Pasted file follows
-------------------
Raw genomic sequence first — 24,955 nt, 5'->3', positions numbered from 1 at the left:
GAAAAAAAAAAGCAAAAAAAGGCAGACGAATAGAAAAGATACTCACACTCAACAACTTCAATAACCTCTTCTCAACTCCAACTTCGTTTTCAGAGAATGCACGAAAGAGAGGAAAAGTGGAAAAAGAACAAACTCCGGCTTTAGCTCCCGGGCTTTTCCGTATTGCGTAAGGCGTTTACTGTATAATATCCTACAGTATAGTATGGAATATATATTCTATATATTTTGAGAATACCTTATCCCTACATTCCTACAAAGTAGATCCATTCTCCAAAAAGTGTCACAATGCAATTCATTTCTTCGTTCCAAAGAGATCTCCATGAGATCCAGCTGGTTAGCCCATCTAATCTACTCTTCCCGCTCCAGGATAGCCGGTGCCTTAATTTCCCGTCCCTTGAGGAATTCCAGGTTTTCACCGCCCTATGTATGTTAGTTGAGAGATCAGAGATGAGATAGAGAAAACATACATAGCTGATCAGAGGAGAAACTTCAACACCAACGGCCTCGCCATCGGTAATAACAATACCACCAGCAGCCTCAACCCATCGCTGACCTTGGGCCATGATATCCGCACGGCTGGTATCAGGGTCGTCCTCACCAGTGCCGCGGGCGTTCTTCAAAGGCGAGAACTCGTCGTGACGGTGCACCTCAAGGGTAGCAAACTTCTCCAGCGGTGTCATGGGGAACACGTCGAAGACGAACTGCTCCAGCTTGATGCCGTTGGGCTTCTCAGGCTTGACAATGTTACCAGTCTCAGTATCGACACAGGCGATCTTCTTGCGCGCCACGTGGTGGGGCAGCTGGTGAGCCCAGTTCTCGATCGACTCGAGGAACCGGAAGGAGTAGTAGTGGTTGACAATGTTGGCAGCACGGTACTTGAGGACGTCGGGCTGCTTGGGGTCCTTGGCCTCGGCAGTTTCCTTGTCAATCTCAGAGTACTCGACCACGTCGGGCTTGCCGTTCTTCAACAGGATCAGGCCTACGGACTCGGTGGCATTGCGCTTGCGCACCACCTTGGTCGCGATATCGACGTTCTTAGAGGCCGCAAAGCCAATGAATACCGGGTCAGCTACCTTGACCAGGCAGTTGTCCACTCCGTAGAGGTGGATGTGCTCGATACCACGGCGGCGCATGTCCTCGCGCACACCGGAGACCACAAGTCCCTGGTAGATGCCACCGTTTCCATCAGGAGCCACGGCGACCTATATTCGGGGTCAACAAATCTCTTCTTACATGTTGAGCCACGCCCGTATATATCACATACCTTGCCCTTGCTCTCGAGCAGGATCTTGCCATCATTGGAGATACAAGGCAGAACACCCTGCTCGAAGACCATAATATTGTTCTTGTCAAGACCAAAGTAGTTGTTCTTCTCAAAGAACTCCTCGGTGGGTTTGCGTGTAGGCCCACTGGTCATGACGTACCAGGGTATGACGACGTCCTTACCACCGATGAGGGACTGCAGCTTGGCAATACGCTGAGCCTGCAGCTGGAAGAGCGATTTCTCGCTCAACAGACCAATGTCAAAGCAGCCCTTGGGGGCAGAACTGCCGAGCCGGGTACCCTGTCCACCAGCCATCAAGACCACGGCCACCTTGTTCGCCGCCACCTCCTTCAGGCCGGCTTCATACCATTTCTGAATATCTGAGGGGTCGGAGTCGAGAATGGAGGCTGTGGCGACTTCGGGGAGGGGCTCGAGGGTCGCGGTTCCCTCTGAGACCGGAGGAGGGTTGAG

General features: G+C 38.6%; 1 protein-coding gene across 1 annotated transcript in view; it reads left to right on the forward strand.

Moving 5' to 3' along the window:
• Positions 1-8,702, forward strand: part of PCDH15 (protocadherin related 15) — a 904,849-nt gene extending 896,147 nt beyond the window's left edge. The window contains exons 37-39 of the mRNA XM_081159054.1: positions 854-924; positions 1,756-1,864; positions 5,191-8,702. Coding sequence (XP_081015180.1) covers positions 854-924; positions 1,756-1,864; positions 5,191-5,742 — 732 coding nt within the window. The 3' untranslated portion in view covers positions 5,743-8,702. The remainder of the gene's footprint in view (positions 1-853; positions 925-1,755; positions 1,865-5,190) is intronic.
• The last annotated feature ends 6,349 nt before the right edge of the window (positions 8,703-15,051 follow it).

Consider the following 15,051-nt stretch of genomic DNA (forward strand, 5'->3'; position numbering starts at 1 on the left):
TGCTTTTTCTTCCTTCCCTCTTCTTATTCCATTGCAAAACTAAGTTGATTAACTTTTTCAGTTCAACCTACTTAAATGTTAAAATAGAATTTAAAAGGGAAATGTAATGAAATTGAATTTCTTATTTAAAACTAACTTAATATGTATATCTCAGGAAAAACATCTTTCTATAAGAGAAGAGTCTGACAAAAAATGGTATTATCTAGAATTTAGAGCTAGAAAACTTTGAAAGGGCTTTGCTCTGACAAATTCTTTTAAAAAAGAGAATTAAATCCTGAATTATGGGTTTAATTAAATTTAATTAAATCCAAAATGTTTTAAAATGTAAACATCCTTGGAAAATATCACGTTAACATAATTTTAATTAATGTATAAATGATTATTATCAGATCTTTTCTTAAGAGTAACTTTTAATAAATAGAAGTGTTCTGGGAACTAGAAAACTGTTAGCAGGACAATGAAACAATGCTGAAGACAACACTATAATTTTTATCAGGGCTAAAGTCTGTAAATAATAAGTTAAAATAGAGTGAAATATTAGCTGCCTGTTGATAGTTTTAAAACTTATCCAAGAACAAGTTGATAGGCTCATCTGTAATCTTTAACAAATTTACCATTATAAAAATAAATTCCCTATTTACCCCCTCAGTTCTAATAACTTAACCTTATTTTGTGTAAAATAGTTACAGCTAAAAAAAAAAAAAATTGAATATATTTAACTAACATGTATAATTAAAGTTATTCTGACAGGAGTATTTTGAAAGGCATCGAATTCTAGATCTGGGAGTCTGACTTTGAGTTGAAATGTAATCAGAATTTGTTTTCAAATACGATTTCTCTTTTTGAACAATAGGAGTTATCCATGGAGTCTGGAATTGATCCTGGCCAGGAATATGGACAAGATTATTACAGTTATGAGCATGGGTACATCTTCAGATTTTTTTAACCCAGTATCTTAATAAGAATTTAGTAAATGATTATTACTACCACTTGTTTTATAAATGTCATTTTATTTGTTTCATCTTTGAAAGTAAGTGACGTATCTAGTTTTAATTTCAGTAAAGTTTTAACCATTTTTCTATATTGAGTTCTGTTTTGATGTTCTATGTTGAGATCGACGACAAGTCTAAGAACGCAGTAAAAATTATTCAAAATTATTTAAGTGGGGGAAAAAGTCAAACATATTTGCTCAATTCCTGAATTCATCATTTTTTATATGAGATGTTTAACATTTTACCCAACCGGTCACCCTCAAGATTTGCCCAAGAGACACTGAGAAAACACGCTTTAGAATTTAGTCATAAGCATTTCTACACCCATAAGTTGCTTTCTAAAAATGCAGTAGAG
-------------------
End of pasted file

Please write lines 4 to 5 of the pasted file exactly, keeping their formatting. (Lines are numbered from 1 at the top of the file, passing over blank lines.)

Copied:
Moving 5' to 3' along the window:
• Positions 1-8,702, forward strand: part of PCDH15 (protocadherin related 15) — a 904,849-nt gene extending 896,147 nt beyond the window's left edge. The window contains exons 37-39 of the mRNA XM_081159054.1: positions 854-924; positions 1,756-1,864; positions 5,191-8,702. Coding sequence (XP_081015180.1) covers positions 854-924; positions 1,756-1,864; positions 5,191-5,742 — 732 coding nt within the window. The 3' untranslated portion in view covers positions 5,743-8,702. The remainder of the gene's footprint in view (positions 1-853; positions 925-1,755; positions 1,865-5,190) is intronic.